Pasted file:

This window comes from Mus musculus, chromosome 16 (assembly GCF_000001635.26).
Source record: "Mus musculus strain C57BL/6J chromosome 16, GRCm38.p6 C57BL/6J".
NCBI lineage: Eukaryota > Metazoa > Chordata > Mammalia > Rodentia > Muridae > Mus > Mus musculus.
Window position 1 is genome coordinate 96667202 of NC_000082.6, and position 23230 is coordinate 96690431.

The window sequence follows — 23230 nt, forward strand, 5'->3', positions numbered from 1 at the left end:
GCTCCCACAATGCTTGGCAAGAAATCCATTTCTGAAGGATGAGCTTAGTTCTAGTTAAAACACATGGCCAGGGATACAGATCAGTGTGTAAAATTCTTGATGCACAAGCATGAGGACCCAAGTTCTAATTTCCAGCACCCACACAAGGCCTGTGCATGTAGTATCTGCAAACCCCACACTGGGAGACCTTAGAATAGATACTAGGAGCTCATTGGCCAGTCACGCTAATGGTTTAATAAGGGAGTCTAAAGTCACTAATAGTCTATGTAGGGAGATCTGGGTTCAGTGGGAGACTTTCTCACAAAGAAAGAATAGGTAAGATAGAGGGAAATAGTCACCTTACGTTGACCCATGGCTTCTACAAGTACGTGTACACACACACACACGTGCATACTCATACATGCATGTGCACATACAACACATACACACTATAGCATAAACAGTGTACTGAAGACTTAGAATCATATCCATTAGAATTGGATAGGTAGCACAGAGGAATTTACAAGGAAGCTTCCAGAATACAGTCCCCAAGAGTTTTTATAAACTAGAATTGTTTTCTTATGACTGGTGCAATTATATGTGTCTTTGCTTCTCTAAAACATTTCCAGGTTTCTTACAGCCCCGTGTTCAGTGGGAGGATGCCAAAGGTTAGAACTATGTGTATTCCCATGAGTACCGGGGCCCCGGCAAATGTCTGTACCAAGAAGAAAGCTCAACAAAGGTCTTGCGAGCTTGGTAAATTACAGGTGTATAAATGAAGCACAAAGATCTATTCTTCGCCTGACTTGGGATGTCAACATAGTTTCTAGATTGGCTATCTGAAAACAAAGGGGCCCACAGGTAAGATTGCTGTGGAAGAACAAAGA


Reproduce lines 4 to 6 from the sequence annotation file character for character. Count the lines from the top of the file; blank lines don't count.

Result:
Window position 1 is genome coordinate 96667202 of NC_000082.6, and position 23230 is coordinate 96690431.

The window sequence follows — 23230 nt, forward strand, 5'->3', positions numbered from 1 at the left end:
GCTCCCACAATGCTTGGCAAGAAATCCATTTCTGAAGGATGAGCTTAGTTCTAGTTAAAACACATGGCCAGGGATACAGATCAGTGTGTAAAATTCTTGATGCACAAGCATGAGGACCCAAGTTCTAATTTCCAGCACCCACACAAGGCCTGTGCATGTAGTATCTGCAAACCCCACACTGGGAGACCTTAGAATAGATACTAGGAGCTCATTGGCCAGTCACGCTAATGGTTTAATAAGGGAGTCTAAAGTCACTAATAGTCTATGTAGGGAGATCTGGGTTCAGTGGGAGACTTTCTCACAAAGAAAGAATAGGTAAGATAGAGGGAAATAGTCACCTTACGTTGACCCATGGCTTCTACAAGTACGTGTACACACACACACACGTGCATACTCATACATGCATGTGCACATACAACACATACACACTATAGCATAAACAGTGTACTGAAGACTTAGAATCATATCCATTAGAATTGGATAGGTAGCACAGAGGAATTTACAAGGAAGCTTCCAGAATACAGTCCCCAAGAGTTTTTATAAACTAGAATTGTTTTCTTATGACTGGTGCAATTATATGTGTCTTTGCTTCTCTAAAACATTTCCAGGTTTCTTACAGCCCCGTGTTCAGTGGGAGGATGCCAAAGGTTAGAACTATGTGTATTCCCATGAGTACCGGGGCCCCGGCAAATGTCTGTACCAAGAAGAAAGCTCAACAAAGGTCTTGCGAGCTTGGTAAATTACAGGTGTATAAATGAAGCACAAAGATCTATTCTTCGCCTGACTTGGGATGTCAACATAGTTTCTAGATTGGCTATCTGAAAACAAAGGGGCCCACAGGTAAGATTGCTGTGGAAGAACAAAGA